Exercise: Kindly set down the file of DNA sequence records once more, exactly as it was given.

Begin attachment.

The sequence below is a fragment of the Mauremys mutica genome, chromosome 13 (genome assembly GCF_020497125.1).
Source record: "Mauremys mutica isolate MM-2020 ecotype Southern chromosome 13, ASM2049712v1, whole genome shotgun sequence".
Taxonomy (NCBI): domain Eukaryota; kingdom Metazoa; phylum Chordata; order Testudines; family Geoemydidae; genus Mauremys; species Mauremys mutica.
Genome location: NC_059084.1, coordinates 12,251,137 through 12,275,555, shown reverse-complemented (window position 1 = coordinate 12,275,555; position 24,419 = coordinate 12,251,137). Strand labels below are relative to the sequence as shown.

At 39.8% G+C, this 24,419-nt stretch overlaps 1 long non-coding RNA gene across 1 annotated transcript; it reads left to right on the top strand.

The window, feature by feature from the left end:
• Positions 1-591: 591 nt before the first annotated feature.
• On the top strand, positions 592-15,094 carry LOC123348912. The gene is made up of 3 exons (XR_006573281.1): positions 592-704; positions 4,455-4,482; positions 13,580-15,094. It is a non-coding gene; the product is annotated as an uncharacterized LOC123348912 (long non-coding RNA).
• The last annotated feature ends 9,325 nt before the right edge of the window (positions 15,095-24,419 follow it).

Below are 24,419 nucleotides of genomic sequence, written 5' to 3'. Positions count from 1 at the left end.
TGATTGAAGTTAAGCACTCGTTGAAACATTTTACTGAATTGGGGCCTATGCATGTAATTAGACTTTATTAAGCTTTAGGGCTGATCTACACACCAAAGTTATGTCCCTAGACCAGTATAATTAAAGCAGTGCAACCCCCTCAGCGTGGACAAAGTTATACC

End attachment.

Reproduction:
The sequence below is a fragment of the Mauremys mutica genome, chromosome 13 (genome assembly GCF_020497125.1).
Source record: "Mauremys mutica isolate MM-2020 ecotype Southern chromosome 13, ASM2049712v1, whole genome shotgun sequence".
Taxonomy (NCBI): domain Eukaryota; kingdom Metazoa; phylum Chordata; order Testudines; family Geoemydidae; genus Mauremys; species Mauremys mutica.
Genome location: NC_059084.1, coordinates 12,251,137 through 12,275,555, shown reverse-complemented (window position 1 = coordinate 12,275,555; position 24,419 = coordinate 12,251,137). Strand labels below are relative to the sequence as shown.

At 39.8% G+C, this 24,419-nt stretch overlaps 1 long non-coding RNA gene across 1 annotated transcript; it reads left to right on the top strand.

The window, feature by feature from the left end:
• Positions 1-591: 591 nt before the first annotated feature.
• On the top strand, positions 592-15,094 carry LOC123348912. The gene is made up of 3 exons (XR_006573281.1): positions 592-704; positions 4,455-4,482; positions 13,580-15,094. It is a non-coding gene; the product is annotated as an uncharacterized LOC123348912 (long non-coding RNA).
• The last annotated feature ends 9,325 nt before the right edge of the window (positions 15,095-24,419 follow it).

Below are 24,419 nucleotides of genomic sequence, written 5' to 3'. Positions count from 1 at the left end.
TGATTGAAGTTAAGCACTCGTTGAAACATTTTACTGAATTGGGGCCTATGCATGTAATTAGACTTTATTAAGCTTTAGGGCTGATCTACACACCAAAGTTATGTCCCTAGACCAGTATAATTAAAGCAGTGCAACCCCCTCAGCGTGGACAAAGTTATACC